(This article was first published on Witchvox, April 2005. It continues from the previous post. )
Some things that are wrong in a coven – physical or virtual — will not be obvious at first. If you ever feel that something is wrong, or you do not like how a situation is handled, then seriously consider whether you want to stay with that coven. Use your common sense, people do make mistakes, and text-only communication has many pitfalls, but staying in an unhealthy situation is not a good idea.
There are specific warning signs:
- A group leader who claims to have grasped the one and only truth, making all other beliefs and practices wrong. For a newcomer, it may feel as though a teacher is saying ‘this is the only way to do that’. Good teachers will probably say ‘this is the way that I was taught this, and it has worked very well for me and those I’ve taught it to.’ If a group leader’s philosophy and beliefs are narrow and one-sided, then back away.
- A group leader who has too much authority. Do they feel it is ok to control the personal lives of the group’s members? Does it seem like there is a ‘guru’ to whom everyone defers?
- A group where much of its doings are secret or cloaked in ‘mumbo-jumbo’. NEVER speak words in a ritual setting that you do not understand. I doubt you could partake in something evil without your knowledge, but why get into something you do not understand?
- A group leader who shows a lack of respect for members. Related to this, I would be very unhappy if it seems the magickal group has ‘misunderstandings’ all the time. If there are seemingly constant flames and harsh words, followed quickly by apologies and ‘buddy-buddy’ posts, be wary. Flames and harsh words indicate a lot of disrespect. Occasional disagreements are ok – even healthy! – but anger should not usually be a part of it. Are guilt-trips a part of group discussions?
- A group that is overly concerned with how many members they have. Do they accept anyone who asks to join? Is the screening process essentially meaningless, or even skipped? Ask yourself why they are so concerned with ‘having’ members.
- Be skeptical of a group that has no clear belief system or one that accepts everything — from Sculderianism (a system that worships the dual deity in the form of Mulder and Scully from the t.v. show “The X-Files”) to the Illuminati (a hidden magickal organization that theoretically runs the world) — as valid belief systems.
- Be wary of a group that alienates you from family and friends. This aspect, a particular trait of cults, should be a HUGE warning signal to you.
- Do not join a group in which it is not okay to excuse yourself from practices that make you uncomfortable, for any reason.
- Do not remain in a group where you feel like you cannot ask questions about magickal workings. Maybe not during the rite, but there should be some way of being able to ask ‘why did you use sandalwood incense and not pine, ’ as well as all of your other questions.
- Do not join a group that requires that you engage in sexual activities of any kind with any member. In a cyber group, this is less likely to occur, but if sexually explicit flirtation is common in list posts, be wary.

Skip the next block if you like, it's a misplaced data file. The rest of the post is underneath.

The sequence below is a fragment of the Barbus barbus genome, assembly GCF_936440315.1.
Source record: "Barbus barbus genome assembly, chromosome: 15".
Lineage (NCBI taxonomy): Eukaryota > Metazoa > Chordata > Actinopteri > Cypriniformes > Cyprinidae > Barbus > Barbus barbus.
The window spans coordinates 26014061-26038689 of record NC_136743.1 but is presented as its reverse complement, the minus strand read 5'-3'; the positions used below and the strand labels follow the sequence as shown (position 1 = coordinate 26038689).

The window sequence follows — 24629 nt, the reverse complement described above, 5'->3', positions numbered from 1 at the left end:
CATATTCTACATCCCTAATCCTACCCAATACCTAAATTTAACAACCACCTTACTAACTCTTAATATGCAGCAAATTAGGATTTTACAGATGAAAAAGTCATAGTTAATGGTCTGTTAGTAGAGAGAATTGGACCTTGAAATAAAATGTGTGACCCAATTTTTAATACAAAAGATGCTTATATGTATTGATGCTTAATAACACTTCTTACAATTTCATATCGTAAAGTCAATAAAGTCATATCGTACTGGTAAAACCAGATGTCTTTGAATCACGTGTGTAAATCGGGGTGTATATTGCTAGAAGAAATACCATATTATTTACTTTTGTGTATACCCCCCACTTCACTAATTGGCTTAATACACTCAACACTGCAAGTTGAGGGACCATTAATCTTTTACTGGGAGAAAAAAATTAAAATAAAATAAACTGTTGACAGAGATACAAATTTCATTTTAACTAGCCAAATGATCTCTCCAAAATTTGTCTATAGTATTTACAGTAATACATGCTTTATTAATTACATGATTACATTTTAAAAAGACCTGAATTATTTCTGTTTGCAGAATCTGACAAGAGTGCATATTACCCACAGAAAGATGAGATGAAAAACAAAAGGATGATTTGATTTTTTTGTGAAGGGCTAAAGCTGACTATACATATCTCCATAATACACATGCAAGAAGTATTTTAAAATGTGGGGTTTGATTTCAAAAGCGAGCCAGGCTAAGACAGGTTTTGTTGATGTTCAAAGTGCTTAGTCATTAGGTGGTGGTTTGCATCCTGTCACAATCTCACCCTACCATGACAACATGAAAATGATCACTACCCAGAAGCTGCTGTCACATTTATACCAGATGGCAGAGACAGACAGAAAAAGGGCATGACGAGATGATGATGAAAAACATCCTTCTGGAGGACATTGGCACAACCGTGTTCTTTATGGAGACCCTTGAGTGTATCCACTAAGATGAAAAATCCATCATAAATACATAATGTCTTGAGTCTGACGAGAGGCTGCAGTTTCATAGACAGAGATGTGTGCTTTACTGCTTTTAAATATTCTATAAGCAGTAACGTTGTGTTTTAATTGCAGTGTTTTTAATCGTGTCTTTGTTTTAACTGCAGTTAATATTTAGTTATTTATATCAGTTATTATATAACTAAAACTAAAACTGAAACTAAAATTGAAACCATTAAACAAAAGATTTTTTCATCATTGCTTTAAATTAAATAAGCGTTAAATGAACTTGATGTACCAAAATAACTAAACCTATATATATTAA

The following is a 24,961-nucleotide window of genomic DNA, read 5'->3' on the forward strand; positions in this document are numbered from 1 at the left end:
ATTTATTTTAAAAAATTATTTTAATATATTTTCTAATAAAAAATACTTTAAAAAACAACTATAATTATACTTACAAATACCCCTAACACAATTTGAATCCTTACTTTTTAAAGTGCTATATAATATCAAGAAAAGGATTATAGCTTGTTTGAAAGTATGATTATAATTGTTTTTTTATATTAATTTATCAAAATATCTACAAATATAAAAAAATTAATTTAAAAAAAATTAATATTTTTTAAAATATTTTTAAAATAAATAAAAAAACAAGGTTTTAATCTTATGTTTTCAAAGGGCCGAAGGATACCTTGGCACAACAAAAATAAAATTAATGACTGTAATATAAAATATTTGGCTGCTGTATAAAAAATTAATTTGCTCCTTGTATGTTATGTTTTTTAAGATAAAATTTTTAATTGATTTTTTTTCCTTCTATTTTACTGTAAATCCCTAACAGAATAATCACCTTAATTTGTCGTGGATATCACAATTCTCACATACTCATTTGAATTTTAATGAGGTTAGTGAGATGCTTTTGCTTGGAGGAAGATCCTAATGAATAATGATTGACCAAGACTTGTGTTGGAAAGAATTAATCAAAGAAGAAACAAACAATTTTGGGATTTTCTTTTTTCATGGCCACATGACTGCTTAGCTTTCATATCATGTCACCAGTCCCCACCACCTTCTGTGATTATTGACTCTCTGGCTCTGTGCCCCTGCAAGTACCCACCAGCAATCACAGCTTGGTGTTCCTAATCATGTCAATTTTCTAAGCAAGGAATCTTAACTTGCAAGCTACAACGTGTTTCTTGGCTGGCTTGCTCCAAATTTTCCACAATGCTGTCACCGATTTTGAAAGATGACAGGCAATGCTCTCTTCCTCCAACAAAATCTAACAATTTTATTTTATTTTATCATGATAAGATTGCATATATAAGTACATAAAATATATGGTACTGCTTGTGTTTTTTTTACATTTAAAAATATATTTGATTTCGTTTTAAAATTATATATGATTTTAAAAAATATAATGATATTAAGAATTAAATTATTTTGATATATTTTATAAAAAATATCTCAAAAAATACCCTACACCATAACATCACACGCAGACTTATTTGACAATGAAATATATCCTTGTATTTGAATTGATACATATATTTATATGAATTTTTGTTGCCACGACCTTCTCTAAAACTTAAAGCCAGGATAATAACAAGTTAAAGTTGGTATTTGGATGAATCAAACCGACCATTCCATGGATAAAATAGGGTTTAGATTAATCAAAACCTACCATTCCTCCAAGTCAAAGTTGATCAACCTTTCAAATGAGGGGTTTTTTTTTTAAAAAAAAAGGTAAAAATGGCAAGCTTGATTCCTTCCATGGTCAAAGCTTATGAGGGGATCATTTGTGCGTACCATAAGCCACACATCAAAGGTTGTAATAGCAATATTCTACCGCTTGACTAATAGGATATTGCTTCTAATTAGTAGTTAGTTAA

- Consider carefully before joining a group that offers a First Degree Initiation after a short time period (unless you have training in other traditions and/or have been practicing solitary for more than decade) . At the same time, watch out for groups that require you to Dedicate yourself fewer than two months after joining. That is barely enough time to get to know everyone, even in a cyber coven, where interaction can occur on a daily basis.
Does the group follow the Rede verbally as well as in practice? Do they participate in bindings, hexes, or ‘witch wars’? Do they require a physical link from you before you join? Do you ever wonder whether their magick would be used against you? Have you ever been told that if you leave you will suffer reprisal?
- Is the group unhappy with the idea that you might want to work with or learn from other groups or individuals? I do not think it is a good idea to belong to more than one group at a time; to work with another group (as long as you are clear about your commitments to each) should be no problem.
- Does the group have Laws or a Compact that you can examine before you join? If they will not show them to you until after you have been Dedicated or Initiated, be wary. Group Laws should be easily obtainable before you have initiated – how else will you know what you are agreeing to abide by?
- Do they ask for more than a small amount of money to join, receive training, or be initiated? Are ‘gifts’ expected or required?
- How organized are they? Do meetings flow all over the place and typically end with a feeling of ‘getting nowhere’? Does participation and attendance at rituals or classes seem to not matter?
You may have different reasons for being uncomfortable or wary of a group’s true intentions. Listen to your intuition and follow your heart out the door.
If you find yourself in a magickal group gone bad, do not waste time blaming yourself, just get out as quickly as you can. Be polite, respectful, and swift. Taking care of yourself is your number one priority. Know that this was a lesson, and one to avoid repeating. You will not, because now you have seen the warning signs first hand, and they will always be prominent in your mind.